Nondipping in Patients With Hypertension
To the Editor:
de la Sierra et al1 provide further information from the largest accessible ambulatory blood pressure monitoring data set. In a recent issue of Hypertension, these authors, on behalf of the Spanish Society of Hypertension Ambulatory Blood Pressure Monitoring Registry Investigators, compared the clinical characteristics of ≈43 000 hypertensive patients with (49.5%) and without (50.5%) normal blood pressure dipping. Their findings confirmed and strengthened associations reported previously, such as an increased nondipping rate among subjects with diabetes mellitus and the elderly.2 The findings of the Spanish study are of major support not only because of the large patient population but also because they demonstrate sound clinical associations with the circadian blood pressure pattern regardless of whether the subjects examined were treated or untreated and regardless of whether the mode of examination involved dipping as a categorical or as a continuous phenomenon. These strengths, unlikely to be replicated in future studies, should enable examination of suggestions hypothesized previously by smaller-scaled studies. Thus, we would appreciate the authors’ comments on several issues that evolve from their report. First, although normal dipping is defined as ≥10% nocturnal reduction in systolic blood pressure, >50% of the monitored patients had a lesser decline. Could this high rate of nondipping result from a high prevalence of daytime napping (siesta), with measurements made during these periods included in the daytime average? Second, could the timing of antihypertensive medication dosing relate to nondipping in a manner opposite to that suggested by previous trials?3 In univariable analyses, the authors showed a weak, but significant, relationship between nighttime administration of medications and decreased sleep-related dipping, whereas in multivariable models this parameter was absent. Third, the authors stated that specific classes of antihypertensive agents did not significantly affect the variables associated with nocturnal blood pressure decline. However, a direct examination of links between specific drugs and the magnitude of dipping was not reported. Previous studies suggested that dipping might be positively associated with diuretics4 and negatively linked with α-adrenergic blockers.5 Data from the Spanish registry may shed invaluable light on this issue.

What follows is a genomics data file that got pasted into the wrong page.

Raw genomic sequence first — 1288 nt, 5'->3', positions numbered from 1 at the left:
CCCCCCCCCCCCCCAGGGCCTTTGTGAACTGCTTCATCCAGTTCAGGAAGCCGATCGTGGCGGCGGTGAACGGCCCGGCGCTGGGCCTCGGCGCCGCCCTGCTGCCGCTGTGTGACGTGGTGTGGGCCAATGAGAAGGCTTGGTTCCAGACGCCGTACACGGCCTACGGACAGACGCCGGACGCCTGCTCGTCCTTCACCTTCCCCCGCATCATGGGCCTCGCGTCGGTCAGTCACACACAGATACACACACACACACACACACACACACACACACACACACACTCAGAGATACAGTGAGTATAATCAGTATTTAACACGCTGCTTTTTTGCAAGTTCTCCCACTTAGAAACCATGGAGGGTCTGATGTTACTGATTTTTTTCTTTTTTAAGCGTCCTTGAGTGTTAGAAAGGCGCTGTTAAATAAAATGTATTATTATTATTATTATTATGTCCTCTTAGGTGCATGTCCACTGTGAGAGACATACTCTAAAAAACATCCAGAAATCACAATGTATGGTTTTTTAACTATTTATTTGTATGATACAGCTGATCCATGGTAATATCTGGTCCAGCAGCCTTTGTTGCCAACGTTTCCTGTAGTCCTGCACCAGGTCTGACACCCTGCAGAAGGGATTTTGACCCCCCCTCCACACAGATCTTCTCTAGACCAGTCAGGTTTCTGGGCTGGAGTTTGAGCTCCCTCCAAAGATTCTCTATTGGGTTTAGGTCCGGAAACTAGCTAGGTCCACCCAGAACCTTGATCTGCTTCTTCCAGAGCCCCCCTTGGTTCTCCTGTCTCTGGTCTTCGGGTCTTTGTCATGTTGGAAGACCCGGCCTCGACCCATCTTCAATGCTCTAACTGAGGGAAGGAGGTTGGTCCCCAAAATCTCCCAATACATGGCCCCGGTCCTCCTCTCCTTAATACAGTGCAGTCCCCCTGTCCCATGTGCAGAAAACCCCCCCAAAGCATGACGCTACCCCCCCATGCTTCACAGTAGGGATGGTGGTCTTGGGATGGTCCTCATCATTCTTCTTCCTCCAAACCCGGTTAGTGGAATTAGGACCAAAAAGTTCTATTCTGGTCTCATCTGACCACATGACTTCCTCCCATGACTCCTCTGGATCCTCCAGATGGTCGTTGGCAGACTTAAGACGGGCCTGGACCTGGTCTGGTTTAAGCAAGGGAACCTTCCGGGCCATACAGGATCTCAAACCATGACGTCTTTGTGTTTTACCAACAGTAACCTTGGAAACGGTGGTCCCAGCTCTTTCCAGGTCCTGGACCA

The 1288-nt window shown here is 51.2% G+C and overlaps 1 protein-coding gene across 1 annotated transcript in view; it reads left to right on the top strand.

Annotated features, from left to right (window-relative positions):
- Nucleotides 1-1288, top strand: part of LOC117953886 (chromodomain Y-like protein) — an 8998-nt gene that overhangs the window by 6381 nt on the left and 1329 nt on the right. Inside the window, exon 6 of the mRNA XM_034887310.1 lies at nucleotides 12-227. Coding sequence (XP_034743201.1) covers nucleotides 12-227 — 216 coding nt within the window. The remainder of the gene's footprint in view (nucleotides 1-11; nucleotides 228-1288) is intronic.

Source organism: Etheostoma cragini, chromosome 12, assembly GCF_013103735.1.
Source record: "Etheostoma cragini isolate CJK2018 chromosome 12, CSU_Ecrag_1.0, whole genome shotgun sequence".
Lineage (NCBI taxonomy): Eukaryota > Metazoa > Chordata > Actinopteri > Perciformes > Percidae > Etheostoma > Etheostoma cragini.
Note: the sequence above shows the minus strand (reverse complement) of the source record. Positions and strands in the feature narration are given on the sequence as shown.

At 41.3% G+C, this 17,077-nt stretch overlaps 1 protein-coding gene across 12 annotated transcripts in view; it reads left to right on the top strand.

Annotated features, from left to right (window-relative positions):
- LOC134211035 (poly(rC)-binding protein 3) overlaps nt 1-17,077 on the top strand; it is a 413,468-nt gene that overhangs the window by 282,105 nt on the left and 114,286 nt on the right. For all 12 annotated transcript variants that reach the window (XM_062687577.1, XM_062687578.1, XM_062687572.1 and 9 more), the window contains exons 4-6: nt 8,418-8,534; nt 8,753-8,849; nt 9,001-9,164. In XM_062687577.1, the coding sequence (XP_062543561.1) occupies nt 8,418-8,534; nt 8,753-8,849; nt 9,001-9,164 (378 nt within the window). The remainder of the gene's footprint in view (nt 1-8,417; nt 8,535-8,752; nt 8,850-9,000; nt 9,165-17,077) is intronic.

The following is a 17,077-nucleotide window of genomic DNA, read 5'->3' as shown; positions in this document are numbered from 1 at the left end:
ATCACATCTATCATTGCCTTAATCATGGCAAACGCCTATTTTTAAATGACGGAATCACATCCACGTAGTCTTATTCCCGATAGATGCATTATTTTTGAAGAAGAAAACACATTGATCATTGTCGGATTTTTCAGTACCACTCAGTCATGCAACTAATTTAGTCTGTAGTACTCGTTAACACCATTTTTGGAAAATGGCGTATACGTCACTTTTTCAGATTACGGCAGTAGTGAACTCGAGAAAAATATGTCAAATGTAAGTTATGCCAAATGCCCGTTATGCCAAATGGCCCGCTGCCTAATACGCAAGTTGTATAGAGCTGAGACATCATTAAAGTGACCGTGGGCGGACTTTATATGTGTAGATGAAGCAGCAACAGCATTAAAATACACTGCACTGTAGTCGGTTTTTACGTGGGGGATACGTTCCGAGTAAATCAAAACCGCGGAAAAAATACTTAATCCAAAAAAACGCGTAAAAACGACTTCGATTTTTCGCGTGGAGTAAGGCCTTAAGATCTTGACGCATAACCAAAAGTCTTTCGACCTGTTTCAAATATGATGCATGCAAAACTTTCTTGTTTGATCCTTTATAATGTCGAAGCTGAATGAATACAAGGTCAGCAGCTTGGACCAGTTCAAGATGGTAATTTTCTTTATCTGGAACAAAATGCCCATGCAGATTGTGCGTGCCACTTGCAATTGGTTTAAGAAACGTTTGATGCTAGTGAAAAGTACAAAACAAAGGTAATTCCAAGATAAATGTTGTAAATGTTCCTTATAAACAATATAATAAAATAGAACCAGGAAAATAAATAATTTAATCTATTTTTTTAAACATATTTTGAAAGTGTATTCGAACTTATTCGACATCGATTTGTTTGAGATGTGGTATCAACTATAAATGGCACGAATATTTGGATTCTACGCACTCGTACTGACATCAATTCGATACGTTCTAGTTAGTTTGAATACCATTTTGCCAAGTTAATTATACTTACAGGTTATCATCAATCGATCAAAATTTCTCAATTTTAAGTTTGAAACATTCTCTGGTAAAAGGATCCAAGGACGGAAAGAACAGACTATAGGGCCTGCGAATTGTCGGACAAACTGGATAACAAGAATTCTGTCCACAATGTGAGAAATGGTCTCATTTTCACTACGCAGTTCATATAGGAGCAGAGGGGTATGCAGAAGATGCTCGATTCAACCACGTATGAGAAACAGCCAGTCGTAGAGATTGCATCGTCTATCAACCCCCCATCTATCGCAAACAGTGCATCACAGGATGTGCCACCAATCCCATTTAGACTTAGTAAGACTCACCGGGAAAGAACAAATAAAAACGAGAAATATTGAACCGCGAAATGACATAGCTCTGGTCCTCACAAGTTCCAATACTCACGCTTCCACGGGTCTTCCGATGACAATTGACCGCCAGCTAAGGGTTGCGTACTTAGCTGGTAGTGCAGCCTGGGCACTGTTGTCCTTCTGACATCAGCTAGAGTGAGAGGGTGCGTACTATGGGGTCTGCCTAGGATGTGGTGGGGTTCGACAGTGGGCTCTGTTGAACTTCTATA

de la Sierra A, Redon J, Banegas JR, Segura J, Parati G, Gorostidi M, de la Cruz JJ, Sobrino J, Llisterri JL, Alonso J, Vinyoles E, Pallares V, Sarría A, Aranda P, Ruilope LM, on behalf of the Spanish Society of Hypertension Ambulatory Blood Pressure Monitoring Registry Investigators. Prevalence and factors associated with circadian blood pressure patterns in hypertensive patients. Hypertension. 2009; 53: 466–472.
Ben-Dov IZ, Kark JD, Ben Ishay D, Mekler J, Ben Arie L, Bursztyn M. Predictors of all-cause mortality in clinical ambulatory monitoring: unique aspects of blood pressure during sleep. Hypertension. 2007; 49: 1235–1241.
Hermida RC, Ayala DE, Fernandez JR, Calvo C. Chronotherapy improves blood pressure control and reverts the nondipper pattern in patients with resistant hypertension. Hypertension. 2008; 51: 69–76.
Uzu T, Kimura G. Diuretics shift circadian rhythm of blood pressure from nondipper to dipper in essential hypertension. Circulation. 1999; 100: 1635–1638.